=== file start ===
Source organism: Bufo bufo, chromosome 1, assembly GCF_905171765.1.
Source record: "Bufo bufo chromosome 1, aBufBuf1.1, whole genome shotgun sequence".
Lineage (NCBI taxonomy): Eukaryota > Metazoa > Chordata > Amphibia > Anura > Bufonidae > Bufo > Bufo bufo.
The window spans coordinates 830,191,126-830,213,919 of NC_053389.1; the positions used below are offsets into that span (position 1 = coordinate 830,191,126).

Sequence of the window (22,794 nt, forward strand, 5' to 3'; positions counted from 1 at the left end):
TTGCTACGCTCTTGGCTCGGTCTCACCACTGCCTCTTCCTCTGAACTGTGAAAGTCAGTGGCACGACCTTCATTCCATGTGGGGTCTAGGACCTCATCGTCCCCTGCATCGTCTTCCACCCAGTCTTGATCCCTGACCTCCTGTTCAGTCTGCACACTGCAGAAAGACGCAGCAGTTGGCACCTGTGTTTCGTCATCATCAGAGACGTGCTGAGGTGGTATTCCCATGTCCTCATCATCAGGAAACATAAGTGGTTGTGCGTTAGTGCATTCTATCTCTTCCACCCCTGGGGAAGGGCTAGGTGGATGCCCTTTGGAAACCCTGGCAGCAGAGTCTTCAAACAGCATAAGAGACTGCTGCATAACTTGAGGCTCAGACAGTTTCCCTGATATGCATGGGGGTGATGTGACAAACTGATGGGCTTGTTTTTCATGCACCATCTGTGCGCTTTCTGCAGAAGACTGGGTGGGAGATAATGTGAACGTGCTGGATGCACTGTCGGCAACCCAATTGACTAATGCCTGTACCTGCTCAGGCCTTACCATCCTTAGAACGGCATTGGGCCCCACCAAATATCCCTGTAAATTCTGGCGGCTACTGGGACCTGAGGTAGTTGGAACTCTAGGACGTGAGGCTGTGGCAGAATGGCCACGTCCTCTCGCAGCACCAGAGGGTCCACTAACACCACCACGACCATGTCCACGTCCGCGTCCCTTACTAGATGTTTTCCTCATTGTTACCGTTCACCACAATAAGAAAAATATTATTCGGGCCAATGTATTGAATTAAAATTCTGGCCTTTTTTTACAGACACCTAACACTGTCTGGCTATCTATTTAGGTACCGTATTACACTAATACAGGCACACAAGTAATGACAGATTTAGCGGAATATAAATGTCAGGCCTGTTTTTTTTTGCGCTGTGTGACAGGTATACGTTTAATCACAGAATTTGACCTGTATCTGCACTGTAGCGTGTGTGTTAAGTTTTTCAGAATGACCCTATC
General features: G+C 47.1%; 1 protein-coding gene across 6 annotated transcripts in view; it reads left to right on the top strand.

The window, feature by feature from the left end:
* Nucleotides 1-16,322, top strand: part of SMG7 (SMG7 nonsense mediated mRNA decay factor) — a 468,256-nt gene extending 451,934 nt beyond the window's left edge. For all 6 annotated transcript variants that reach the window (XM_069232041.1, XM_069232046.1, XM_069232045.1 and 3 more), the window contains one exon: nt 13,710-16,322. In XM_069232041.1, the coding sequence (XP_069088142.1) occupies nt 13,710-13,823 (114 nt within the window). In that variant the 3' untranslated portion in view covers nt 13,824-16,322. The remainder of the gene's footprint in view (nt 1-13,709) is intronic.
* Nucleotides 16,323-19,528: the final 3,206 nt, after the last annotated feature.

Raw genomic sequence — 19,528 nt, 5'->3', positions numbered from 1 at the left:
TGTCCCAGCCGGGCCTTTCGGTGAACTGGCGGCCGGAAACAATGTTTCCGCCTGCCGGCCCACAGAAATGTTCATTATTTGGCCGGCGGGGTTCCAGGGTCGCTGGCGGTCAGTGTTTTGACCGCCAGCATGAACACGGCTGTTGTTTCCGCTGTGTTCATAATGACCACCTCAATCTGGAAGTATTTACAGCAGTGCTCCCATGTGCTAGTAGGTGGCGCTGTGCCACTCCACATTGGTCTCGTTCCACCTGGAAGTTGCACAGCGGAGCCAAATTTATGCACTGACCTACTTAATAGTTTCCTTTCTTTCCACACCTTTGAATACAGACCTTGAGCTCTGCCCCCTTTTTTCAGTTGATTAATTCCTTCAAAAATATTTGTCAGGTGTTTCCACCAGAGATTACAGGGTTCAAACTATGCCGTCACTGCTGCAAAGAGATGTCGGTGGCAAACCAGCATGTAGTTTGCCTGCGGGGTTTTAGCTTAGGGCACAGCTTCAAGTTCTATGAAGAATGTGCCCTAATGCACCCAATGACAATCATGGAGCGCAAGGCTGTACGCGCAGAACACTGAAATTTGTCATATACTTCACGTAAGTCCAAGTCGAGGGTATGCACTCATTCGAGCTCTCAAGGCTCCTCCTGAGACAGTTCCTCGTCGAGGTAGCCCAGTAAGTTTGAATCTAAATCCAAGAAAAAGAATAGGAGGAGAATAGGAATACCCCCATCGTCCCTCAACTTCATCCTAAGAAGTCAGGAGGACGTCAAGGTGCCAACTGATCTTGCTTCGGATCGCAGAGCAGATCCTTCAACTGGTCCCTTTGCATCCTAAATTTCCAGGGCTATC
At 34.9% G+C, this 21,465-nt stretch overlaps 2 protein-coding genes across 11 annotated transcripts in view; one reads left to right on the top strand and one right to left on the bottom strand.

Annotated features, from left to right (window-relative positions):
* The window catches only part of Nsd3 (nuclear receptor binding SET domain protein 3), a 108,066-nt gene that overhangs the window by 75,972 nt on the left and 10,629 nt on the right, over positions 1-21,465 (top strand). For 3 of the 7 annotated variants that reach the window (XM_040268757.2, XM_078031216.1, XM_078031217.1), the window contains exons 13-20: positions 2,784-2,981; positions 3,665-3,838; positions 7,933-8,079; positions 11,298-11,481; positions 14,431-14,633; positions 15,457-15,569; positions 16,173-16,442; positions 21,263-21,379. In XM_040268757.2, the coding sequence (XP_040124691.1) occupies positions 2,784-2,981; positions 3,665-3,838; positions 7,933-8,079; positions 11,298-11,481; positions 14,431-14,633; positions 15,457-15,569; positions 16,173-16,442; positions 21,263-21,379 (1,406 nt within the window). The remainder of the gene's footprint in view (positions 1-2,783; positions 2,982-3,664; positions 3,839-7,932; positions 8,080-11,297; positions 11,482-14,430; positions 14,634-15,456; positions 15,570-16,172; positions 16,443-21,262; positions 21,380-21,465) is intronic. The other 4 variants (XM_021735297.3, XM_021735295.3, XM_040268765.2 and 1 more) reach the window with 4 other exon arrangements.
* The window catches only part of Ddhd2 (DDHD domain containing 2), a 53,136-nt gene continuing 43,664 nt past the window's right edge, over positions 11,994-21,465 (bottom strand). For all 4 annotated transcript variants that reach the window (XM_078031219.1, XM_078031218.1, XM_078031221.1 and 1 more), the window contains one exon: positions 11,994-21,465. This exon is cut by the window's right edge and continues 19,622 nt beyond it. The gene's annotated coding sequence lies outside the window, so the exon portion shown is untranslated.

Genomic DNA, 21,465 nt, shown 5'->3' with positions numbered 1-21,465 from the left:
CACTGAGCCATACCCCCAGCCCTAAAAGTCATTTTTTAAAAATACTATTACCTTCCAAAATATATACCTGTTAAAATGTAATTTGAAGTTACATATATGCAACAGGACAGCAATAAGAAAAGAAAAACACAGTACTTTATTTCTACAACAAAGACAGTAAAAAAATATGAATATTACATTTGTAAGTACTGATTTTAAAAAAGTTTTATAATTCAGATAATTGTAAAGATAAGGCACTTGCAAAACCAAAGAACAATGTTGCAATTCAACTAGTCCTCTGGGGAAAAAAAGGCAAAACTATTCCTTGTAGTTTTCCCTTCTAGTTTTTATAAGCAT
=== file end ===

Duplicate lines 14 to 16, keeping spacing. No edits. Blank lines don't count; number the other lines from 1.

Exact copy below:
Annotated features, from left to right (window-relative positions):
* The window catches only part of Nsd3 (nuclear receptor binding SET domain protein 3), a 108,066-nt gene that overhangs the window by 75,972 nt on the left and 10,629 nt on the right, over positions 1-21,465 (top strand). For 3 of the 7 annotated variants that reach the window (XM_040268757.2, XM_078031216.1, XM_078031217.1), the window contains exons 13-20: positions 2,784-2,981; positions 3,665-3,838; positions 7,933-8,079; positions 11,298-11,481; positions 14,431-14,633; positions 15,457-15,569; positions 16,173-16,442; positions 21,263-21,379. In XM_040268757.2, the coding sequence (XP_040124691.1) occupies positions 2,784-2,981; positions 3,665-3,838; positions 7,933-8,079; positions 11,298-11,481; positions 14,431-14,633; positions 15,457-15,569; positions 16,173-16,442; positions 21,263-21,379 (1,406 nt within the window). The remainder of the gene's footprint in view (positions 1-2,783; positions 2,982-3,664; positions 3,839-7,932; positions 8,080-11,297; positions 11,482-14,430; positions 14,634-15,456; positions 15,570-16,172; positions 16,443-21,262; positions 21,380-21,465) is intronic. The other 4 variants (XM_021735297.3, XM_021735295.3, XM_040268765.2 and 1 more) reach the window with 4 other exon arrangements.
* The window catches only part of Ddhd2 (DDHD domain containing 2), a 53,136-nt gene continuing 43,664 nt past the window's right edge, over positions 11,994-21,465 (bottom strand). For all 4 annotated transcript variants that reach the window (XM_078031219.1, XM_078031218.1, XM_078031221.1 and 1 more), the window contains one exon: positions 11,994-21,465. This exon is cut by the window's right edge and continues 19,622 nt beyond it. The gene's annotated coding sequence lies outside the window, so the exon portion shown is untranslated.